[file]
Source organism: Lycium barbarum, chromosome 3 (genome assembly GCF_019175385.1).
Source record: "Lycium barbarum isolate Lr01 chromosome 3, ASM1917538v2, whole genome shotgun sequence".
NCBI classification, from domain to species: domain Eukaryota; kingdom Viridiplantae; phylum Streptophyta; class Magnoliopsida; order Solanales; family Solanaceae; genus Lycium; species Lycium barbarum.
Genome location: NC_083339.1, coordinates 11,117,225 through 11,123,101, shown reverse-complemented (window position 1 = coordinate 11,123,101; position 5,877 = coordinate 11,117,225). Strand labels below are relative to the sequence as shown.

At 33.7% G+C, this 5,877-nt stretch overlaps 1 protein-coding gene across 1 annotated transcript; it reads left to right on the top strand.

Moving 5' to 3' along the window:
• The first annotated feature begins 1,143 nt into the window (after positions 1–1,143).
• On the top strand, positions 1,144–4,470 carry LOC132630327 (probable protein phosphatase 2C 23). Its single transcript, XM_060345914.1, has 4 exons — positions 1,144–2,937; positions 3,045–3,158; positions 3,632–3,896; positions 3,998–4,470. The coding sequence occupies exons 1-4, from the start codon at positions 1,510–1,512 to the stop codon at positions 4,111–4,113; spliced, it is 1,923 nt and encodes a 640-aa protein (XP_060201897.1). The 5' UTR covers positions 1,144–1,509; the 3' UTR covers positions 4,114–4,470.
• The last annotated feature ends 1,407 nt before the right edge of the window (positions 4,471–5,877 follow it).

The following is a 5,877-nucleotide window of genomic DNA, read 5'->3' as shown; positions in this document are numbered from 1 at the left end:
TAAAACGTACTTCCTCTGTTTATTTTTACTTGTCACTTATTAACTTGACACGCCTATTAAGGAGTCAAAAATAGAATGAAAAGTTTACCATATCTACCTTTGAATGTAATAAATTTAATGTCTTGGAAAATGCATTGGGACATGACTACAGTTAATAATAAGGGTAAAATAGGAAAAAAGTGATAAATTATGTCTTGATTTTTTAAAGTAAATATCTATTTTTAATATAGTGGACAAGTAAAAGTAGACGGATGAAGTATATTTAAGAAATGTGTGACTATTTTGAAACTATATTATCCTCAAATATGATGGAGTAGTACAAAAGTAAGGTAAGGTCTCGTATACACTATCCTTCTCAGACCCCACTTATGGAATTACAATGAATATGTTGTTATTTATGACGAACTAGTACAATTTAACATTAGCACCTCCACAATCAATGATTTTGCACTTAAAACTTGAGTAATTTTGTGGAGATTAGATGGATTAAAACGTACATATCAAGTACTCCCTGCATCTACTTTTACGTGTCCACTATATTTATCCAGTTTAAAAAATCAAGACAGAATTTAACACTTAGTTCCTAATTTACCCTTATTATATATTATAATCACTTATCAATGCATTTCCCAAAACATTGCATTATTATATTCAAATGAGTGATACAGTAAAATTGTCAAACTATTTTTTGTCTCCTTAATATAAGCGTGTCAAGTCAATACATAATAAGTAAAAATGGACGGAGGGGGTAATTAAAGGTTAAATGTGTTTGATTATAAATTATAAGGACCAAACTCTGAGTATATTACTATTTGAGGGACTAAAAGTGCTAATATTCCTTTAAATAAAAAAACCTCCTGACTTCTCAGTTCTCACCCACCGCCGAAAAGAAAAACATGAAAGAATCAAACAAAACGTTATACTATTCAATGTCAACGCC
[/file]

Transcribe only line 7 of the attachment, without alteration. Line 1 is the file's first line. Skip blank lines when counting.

• The first annotated feature begins 1,143 nt into the window (after positions 1–1,143).